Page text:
Essay: Both names, please.

Think back to the last time you introduced yourself, either in person or on the phone. Did you say, “Hello, nice to meet you, my name is [first name] [last name.]” Or did you perhaps say, “Hello, nice to meet you, my name is [first name.]”

My guess, based on my experiences of late, is that you only introduced yourself with your first name. And I’m writing five hundred words about how I think you should also include your last name in that introduction. Here’s why.

I am paid to be an office manager which means I’m the person most likely to answer the phone at my job. Because I work in a school, a lot of the phone calls I answer are parents calling for a variety of reasons: child is sick, child is leaving with someone different today, child is coming in late, child forgot lunch, you get the picture. Inevitably, when I answer, I hear, “Hello, this is Sara.” Or “Hi, Patricia, this is Bill.” And while I reply with a cheery hello, I’m mentally flipping through my Rolodex to figure out which Sara or Bill this is. Most of the time I can identify the caller by the end of the phone call, either because they give me identifying information (Ah! Sara the mother of Sam! Bill the father of Jacob!) or I eventually recognize their voice. Every once in a while I have to ask, “I’m sorry, but which Sara am I talking to?” It’s quite embarrassing and it would save me the trouble of asking or scanning that mental Rolodex if they would just add one more word: their last name.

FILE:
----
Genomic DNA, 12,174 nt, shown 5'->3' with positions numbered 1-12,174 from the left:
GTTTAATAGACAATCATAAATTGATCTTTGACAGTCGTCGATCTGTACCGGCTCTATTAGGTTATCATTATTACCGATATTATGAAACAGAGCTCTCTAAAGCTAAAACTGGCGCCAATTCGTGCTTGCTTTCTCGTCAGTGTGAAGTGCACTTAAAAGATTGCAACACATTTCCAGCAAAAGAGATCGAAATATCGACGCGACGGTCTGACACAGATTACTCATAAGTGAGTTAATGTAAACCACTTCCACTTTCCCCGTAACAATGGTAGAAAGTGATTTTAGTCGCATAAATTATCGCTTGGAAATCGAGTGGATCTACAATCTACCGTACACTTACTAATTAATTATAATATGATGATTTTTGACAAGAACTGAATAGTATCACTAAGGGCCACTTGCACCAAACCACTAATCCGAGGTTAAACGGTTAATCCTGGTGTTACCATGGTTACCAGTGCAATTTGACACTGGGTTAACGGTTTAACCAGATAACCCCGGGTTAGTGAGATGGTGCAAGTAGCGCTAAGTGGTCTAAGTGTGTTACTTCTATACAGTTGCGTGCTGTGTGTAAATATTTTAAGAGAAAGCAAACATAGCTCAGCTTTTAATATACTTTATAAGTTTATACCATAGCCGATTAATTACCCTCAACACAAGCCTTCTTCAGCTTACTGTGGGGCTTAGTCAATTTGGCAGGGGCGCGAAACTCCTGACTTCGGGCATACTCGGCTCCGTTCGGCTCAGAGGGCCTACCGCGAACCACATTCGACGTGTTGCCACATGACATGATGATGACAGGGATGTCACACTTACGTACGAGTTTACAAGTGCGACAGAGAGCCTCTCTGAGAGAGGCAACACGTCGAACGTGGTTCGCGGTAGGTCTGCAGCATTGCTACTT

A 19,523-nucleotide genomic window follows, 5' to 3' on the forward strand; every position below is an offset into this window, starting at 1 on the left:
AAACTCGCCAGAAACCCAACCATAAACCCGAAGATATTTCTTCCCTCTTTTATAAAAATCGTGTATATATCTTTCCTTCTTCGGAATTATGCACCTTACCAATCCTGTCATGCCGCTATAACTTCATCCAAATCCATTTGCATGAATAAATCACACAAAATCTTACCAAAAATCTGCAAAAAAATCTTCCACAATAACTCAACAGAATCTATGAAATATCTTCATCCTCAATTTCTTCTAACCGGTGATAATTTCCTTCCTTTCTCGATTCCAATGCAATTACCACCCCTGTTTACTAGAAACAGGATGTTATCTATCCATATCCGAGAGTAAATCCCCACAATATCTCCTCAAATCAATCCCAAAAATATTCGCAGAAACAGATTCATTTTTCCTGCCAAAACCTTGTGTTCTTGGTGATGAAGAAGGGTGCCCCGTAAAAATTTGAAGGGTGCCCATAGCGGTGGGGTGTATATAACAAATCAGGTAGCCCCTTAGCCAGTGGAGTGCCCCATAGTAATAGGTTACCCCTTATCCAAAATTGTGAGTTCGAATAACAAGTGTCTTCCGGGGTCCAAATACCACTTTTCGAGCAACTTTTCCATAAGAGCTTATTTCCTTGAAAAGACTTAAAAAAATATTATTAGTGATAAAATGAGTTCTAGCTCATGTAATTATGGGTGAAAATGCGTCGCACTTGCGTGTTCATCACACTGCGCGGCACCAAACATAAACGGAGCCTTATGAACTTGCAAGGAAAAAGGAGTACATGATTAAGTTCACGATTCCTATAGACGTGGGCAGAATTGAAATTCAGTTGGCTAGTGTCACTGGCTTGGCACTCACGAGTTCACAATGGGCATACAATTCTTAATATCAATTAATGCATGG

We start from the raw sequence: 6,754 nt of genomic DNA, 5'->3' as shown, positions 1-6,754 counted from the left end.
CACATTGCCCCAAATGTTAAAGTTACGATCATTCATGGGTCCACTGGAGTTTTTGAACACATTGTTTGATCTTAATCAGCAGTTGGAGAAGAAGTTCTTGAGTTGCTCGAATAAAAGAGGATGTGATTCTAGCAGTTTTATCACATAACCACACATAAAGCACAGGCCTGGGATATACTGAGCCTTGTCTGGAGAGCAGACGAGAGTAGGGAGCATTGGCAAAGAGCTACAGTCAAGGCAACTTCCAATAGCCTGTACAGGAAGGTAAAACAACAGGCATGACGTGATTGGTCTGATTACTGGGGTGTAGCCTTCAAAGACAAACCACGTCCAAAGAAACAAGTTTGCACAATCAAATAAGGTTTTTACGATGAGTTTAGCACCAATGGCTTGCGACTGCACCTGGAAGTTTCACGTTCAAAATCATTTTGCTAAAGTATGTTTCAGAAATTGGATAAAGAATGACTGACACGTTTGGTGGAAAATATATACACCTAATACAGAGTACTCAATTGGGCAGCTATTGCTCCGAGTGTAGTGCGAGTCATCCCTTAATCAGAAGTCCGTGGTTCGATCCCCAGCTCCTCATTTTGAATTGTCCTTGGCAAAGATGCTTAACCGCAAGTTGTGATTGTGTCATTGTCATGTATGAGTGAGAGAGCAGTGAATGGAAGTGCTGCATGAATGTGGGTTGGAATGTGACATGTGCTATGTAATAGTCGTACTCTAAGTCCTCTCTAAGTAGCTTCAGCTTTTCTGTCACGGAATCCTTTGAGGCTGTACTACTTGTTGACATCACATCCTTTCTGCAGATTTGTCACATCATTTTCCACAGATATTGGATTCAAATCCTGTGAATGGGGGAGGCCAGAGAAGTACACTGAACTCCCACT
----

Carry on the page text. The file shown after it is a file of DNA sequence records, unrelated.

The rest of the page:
It makes a difference in person, too, for that same reason. I had a woman volunteer to do lunch duty in September and unfortunately I had not quite learned her name. I regretfully asked, and she told me her first name. It didn’t ring any bells and I searched our parent database, but she was not there. The next day I made a note of which child she brought in to school and cross referenced her and it turns out that the name she told me was her nickname and I only had her formal name in the database. A last name would have cleared up the confusion immediately.

Once upon a time, some curmudgeonly commentator pointed out the lack of last names a few years ago and I took note that I was following the general trend. I do my best to buck the trend, though sometimes it’s awkward as in the following scenario:

New person: “Hi, my name is Mark, nice to meet you.”

Me: “Good to meet you Mark, My name is Patricia Collins.”

And then I feel like the weird one for using two names. But it’s for a cause I believe in, so I persist.

Why do we do it? My theory is that it is part of the general tromping toward informality we’ve been moving to ever since those darn baby boomers decided they didn’t like all those bourgeois trappings, man. No one my age has EVER referred to me as Ms. Collins, because said baby boomers have pretty much verbally beaten that out of us, “Don’t call me Ms. Parker, call me Ann! When I hear Ms. Parker, I start looking around for some old lady.” A socialite once commented that now that people don’t ever call her Mrs. Socialite, she never gets the shared intimacy of saying, “Oh, just call me [first name].” And I couldn’t agree more.

Since we are not referring to each other as Mrs., Mr., and Ms. So-and-so, let’s at least give ourselves the knowledge of each other’s last name. By letting others in on your last name, you are inviting them to join your circle, and giving them valuable information they won’t have to awkwardly ask for later.

Join me in using both names today!

2 thoughts on “Essay: Both names, please.”

  1. You have an excellent point. After I thought about it I realized that I usually share both names, especially in professional settings.

    Woo hoo! 16 posts read and commented on! I love a Saturday catch up!

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